Since the infamous Blurred Lines case songwriters should be more aware of avoiding plagiarism. Still you can find that a big percentage of songs that are melodically resembling to other prior song. The sound-alike copying is widely and willfully used in the lower leagues of the pop-business, but also in the top songs.

Back then the Blurred Lines verdict (and recently Let's Get It On too) was supported by a couple of quotes by pop musicians or others feeling similarity between two songs. 

I'm having similar experiences all the time, quite a few. Probably more than others. Hereby I list 25 recent plus some older songs that show melodic (or sound) similarity with an other prior song. A part of these are commonly known, a big part of them are my own findings. 
Once someone points out the similarity, lay people are expected to recognise it too and say "wow, indeed!". Even small similarities or 4-5 coinciding notes are sufficient to creat an impression of similarity, even for first listen. Remember Stairway?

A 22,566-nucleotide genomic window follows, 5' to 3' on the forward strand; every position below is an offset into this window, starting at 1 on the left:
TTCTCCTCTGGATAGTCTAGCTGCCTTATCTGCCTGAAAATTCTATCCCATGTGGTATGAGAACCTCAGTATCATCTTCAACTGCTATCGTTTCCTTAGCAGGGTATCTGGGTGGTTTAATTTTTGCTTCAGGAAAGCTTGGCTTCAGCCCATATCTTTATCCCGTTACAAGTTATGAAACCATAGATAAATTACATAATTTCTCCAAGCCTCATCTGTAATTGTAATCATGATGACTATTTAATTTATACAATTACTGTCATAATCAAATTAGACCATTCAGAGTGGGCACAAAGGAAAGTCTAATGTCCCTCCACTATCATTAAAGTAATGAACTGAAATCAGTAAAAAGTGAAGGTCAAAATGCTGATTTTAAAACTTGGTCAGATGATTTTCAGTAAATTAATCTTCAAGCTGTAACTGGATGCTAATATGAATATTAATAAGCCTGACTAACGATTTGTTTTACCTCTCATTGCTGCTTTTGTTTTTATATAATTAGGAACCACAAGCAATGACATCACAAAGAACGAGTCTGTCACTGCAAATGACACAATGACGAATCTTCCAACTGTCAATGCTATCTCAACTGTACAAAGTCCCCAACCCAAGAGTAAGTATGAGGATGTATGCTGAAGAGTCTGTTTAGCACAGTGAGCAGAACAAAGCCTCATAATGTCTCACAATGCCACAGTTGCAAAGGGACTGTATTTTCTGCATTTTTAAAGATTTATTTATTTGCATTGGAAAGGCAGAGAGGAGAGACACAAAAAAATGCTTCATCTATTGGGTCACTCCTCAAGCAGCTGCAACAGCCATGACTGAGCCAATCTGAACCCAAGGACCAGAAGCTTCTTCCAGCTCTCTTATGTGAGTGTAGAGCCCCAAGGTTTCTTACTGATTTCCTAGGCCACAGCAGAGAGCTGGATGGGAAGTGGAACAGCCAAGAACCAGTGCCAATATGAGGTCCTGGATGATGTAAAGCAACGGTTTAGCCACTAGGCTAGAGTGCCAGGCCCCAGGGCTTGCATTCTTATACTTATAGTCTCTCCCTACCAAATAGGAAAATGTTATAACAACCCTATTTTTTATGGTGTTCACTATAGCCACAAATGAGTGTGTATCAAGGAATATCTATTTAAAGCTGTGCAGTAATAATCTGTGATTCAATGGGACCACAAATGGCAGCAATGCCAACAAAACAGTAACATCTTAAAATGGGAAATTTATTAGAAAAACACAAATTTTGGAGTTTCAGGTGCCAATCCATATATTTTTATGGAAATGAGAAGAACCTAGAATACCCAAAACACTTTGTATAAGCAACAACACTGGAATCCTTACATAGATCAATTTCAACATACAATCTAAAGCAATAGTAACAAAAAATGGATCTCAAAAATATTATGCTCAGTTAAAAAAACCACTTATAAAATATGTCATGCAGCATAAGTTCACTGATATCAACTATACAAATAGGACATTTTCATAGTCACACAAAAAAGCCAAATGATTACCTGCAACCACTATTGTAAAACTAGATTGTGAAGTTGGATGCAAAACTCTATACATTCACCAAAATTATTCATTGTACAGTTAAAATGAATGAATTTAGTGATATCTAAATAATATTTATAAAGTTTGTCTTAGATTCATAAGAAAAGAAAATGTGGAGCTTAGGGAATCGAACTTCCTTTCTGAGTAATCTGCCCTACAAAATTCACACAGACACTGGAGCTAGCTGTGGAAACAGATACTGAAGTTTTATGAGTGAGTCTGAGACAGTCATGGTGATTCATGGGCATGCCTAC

In plagiarism trials lay people jurors may also vote for "yes, these are similar indeed" unless they are not properly instructed. The majority of the findings in the list below are not close enough to take too seriously.

Clean Bandit: Symphony
Pharrell Williams, Robin Thicke: Blurred Lines

Not a close one at all, but compared to the "substantial similarity" that was shown in the Blurred Lines vs Got To Give It Up trial, it is definitely in a higher class. The function of these passages also coincide.

1 . 2 . 3 . 4 . 1 . 2 . 3
1 2 3 5 3 5 6 1 2   2 1   :  Symphony
  3 3 2 3 5 6 1 1   1     : Blurred Lines
    *   * * * *           : matching notes
  5 5 5 5 6 1 2     1 5 6 : GTGIU

see also Sweet Lullaby

Meghan Trainor: All About That Bass
Pharell Williams, Robin Thicke: Blurred Lines

A double arch motif. Many matching notes, but it was not instant finding. 

Enrique Iglesias: Duele El Corazon
A. L. Webber: Then We Are Decided

1 . 2 . 3 . 4 . 1 . 2 . 3 . 4 . 1 . 2 . 3 . 4
            1111 31         432 1 4 4
            111 3 1         433 2 3

Avicii: I'm Addicted To You
Beatles: While My Guitar Gently Weeps
Melody plus the combination of chord and descending inner line. Harmony vocals are also reminiscent of other Beatles song. Instantly recognised.

David Guetta ft. Zara Larsson: This One's For You